Florida Statute 790.15.
At just over 350 words long, this group of rules sets the premise of how lawmen and prosecutors in the Sunshine State determine if someone recklessly shot a firearm in public or a neighborhood.
It outlaws shooting “in any public place;” on or over “the right-of-way of any paved public road, highway or street;” “over any occupied premises;” or from a vehicle.
And it provides exceptions for a shooter who is lawfully defending their or another’s life, and hunting on state-approved lands.
But when it comes down to firing rounds on a homestead, away from or near other homes, things start getting a little more vague.
For instance, if someone shot at targets outside, they could face a first-degree misdemeanor if police found the shooters were firing in an area they knew “was residential in nature” and had one or more homes — or “dwellings” — within an acre of each other.
However, there are exceptions to this rule for shooters, like accidental discharges and self-defense, according to the statute.
But the most notable exception is if the fired rounds do not “pose a reasonably foreseeable risk to life, safety or property.”
So what does that mean?
“If you don’t know 100 percent where your bullet will land…then it’s not safe,” Citrus County Sheriff’s Office Capt. Justin Ferrara said.
Ferrara said CCSO deputies look into numerous calls related to questionable gunfire in the county, which is marbled with adjoining landscapes of dense woods, open farmland and condensed neighborhoods that can have daily echoes of gunfire.
In the end, it’s up to the investigating authorities to decide what warrants a negligent shot, but those rulings are not always so cut-and-dry as shooters and/or evidence can sometimes be hard to find.
“We’ll always respond…and find out where the gunfire originated from,” Ferrara said. “In cases where a crime did occur, and if we do find them, we make sure what they’re doing is within regulations of that law.”
Before firing, shooters need to familiarize themselves with their weapon, their ammunition and their potential targets.
“Know the caliber of bullet, the type of round and what it can do,” Ferrara said. “Don’t assume you’re going to hit a metal target, it could ricochet. You cannot be safe enough.”
While recreational shooters still must adhere to the basics of gun safety, 790.15’s broad interpretation of recklessness, coupled with shooter ignorance, could still lead to accidental property damage, injury or death from a rogue bullet.
“It’s the best part of laws; so many are so broad,” Ferrara said, “but when you leave it to be so broad, you can have horrible things that can happen, and nothing is as horrific than what just occurred.”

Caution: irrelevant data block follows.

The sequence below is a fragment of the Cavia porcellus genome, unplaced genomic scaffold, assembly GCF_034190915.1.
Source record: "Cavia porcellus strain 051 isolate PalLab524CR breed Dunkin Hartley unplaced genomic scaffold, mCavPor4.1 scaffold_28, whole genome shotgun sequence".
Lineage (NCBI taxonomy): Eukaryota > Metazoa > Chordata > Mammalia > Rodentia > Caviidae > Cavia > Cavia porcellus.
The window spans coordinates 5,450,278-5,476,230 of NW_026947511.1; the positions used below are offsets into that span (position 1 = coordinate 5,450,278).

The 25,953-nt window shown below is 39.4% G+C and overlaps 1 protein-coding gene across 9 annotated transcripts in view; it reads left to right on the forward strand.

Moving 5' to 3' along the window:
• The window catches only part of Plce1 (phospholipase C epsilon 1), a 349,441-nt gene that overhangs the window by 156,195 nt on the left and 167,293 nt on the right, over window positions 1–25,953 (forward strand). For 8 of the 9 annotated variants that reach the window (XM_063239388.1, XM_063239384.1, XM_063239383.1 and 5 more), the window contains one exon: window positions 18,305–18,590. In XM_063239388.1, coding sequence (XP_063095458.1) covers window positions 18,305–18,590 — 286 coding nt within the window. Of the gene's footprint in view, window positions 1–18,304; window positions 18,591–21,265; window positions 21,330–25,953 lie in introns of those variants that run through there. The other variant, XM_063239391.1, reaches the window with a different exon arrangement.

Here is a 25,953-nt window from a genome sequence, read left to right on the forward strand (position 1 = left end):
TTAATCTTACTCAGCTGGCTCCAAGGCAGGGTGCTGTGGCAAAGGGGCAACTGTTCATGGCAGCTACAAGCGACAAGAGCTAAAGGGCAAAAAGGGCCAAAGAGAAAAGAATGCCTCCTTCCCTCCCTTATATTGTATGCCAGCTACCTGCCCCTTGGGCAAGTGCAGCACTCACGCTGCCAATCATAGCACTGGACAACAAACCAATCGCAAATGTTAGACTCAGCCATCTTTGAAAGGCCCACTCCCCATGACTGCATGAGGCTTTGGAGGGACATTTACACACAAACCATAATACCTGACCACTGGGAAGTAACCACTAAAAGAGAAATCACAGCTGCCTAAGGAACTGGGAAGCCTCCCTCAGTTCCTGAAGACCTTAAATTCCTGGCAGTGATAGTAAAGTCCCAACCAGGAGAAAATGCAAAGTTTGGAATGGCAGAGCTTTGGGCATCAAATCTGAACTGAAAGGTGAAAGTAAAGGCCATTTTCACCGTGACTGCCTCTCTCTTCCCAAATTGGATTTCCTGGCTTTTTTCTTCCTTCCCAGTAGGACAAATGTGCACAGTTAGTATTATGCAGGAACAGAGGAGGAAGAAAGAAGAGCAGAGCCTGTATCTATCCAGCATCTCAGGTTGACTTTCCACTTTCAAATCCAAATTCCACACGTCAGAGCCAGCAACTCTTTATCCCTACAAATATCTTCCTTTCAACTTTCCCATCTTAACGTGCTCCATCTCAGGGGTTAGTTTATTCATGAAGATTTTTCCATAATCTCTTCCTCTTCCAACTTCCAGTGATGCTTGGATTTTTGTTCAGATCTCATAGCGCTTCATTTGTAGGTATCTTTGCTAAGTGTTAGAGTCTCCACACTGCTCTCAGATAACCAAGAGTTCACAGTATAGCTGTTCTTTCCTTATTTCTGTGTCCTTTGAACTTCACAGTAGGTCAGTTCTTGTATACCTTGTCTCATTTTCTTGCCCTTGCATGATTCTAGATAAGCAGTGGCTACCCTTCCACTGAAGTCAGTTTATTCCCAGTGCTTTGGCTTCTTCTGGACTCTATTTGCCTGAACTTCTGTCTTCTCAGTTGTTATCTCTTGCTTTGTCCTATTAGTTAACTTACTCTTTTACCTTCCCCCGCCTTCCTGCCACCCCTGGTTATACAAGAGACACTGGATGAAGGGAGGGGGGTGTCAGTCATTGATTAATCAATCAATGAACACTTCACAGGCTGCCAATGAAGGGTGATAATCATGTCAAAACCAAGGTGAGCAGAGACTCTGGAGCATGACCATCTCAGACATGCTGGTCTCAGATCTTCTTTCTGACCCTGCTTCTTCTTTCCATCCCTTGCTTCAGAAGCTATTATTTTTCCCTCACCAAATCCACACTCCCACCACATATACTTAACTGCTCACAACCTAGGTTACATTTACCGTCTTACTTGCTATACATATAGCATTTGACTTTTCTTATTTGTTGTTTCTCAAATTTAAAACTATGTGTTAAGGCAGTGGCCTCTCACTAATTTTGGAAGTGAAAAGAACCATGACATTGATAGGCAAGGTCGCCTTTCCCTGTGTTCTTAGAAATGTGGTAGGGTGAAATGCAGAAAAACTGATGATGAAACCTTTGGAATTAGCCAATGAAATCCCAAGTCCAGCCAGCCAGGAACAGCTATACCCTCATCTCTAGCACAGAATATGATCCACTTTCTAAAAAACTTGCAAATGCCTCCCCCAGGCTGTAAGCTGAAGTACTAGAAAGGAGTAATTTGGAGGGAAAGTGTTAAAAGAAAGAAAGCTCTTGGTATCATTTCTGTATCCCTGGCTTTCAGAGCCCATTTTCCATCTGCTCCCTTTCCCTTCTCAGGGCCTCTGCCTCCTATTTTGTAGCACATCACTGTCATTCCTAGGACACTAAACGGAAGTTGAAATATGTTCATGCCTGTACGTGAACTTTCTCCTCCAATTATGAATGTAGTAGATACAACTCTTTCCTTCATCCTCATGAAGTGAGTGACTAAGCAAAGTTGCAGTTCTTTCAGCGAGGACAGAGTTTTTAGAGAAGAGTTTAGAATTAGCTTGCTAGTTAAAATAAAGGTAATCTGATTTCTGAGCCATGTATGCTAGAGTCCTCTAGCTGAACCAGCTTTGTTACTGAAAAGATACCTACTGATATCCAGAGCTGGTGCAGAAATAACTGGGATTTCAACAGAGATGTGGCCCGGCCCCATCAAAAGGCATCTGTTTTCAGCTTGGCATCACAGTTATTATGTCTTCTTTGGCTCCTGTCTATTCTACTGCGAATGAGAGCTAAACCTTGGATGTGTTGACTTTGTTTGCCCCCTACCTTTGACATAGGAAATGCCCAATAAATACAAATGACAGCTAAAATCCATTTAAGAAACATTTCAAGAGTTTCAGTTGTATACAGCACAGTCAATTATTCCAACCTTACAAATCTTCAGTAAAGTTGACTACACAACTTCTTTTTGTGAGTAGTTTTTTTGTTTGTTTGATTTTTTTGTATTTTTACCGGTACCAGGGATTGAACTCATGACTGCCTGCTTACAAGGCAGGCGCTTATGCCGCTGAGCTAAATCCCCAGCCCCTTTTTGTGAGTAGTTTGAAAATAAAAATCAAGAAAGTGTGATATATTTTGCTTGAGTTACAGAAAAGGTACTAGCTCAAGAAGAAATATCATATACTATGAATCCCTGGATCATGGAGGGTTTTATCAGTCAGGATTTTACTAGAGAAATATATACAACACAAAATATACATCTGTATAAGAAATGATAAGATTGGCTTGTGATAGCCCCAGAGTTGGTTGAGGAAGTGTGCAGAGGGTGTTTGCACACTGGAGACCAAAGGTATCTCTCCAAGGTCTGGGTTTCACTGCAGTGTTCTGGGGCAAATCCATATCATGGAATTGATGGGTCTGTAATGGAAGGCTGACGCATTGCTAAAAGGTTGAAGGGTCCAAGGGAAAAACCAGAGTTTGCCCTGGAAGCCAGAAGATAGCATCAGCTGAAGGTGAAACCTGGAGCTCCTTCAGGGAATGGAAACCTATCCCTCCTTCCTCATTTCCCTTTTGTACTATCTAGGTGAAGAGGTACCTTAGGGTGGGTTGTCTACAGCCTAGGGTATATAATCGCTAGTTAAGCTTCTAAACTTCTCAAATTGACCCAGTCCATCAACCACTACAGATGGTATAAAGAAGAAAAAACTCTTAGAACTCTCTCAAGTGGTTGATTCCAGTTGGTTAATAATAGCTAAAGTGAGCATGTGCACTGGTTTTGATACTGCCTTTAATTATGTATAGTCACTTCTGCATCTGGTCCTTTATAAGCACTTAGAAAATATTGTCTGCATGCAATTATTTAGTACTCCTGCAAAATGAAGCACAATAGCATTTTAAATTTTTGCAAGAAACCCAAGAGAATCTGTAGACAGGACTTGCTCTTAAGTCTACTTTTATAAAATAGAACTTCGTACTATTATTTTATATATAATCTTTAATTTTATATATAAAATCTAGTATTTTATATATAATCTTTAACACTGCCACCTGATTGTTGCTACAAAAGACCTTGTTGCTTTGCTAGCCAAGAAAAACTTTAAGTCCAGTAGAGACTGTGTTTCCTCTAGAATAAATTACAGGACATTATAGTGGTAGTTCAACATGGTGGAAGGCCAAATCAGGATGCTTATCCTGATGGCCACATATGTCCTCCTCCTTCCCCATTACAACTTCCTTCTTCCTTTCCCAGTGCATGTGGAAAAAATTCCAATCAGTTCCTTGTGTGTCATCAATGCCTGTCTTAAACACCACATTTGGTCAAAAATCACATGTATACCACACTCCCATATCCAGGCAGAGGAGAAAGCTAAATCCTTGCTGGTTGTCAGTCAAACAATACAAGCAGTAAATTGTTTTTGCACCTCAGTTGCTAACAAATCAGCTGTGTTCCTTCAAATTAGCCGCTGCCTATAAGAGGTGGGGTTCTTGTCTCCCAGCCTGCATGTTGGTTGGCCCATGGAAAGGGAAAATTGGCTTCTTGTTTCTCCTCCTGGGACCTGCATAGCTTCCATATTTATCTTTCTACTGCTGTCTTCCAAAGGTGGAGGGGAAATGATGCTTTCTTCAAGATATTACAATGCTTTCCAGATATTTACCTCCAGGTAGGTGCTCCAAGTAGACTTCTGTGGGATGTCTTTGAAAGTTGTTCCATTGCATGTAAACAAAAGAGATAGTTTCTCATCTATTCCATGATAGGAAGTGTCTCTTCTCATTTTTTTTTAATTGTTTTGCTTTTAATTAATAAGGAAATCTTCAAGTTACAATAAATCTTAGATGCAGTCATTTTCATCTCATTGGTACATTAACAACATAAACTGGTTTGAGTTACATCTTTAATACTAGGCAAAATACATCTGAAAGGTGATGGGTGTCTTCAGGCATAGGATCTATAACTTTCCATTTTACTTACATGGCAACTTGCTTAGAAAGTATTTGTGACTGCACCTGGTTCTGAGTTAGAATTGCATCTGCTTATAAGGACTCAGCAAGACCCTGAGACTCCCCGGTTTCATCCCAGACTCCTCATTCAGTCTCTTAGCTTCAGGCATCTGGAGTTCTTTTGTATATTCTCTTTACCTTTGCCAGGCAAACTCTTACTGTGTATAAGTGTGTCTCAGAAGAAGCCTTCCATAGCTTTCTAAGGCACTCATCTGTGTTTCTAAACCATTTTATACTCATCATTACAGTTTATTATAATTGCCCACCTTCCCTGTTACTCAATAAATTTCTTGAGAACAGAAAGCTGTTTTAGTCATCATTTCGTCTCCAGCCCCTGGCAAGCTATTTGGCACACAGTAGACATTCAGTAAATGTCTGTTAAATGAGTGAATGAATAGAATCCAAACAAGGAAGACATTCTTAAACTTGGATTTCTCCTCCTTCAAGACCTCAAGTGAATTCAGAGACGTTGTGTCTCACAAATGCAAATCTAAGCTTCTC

In the early afternoon of Nov. 21 — the day before Thanksgiving — a stray bullet fatally struck 58-year-old Sandra Ryder as she was outside her Homosassa home. Sheriff’s detectives questioned a group of minors who were shooting that morning in an adjacent field.
No arrests or charges have yet to be announced in connection to Ryder’s death.
While not familiar with 790.15, state Sen. Wilton Simpson, R-Trilby, said, after hearing of Ryder’s death, he invites members of the Florida Sheriff’s Association to approach him with suggested revisions to the law.
“There’s a lot of personal responsibility that has to be taken when shooting,” Simpson said. “I will have numerous sheriffs look at this thing and see how they’d like to address this. With the respect I have for law enforcement, their recommendation is probably my direction.”
Prosecuting reckless shooters is no simple task for the State Attorney’s Office. Circumstances behind each case are different, and could lead to misdemeanor, felony or no charges at all for shooters, according to Chief Assistant State Attorney Blake Shore said.
“We would have to have some evidence to prove their knowledge of recklessness…that they’re acting in a reckless disregard for the safety of others,” Shore said. “You have to be able to put the person behind the gun, and a lot of people…are not shooting alone.”
Shore said he knows of four defendants who were prosecuted for reckless shooting in Citrus County.
A trio of men were summoned to county court in August 2016 after getting a second-degree misdemeanor citation for culpable negligence. According to court records, they were intoxicated on Feb. 13, 2016, and fired in the direction of an occupied home.
Two of the men pleaded no contest to their charges in exchange for withheld convictions and six months probation, which included them taking a gun-safety course.
In May 2018, 52-year-old Patrick Drake was summoned to court after being cited with a first-degree misdemeanor for recklessly discharging a firearm in March, court records show.
Drake pleaded no contest in November, was adjudicated guilty and ordered to pay a $500 fine, not including $200 in court costs.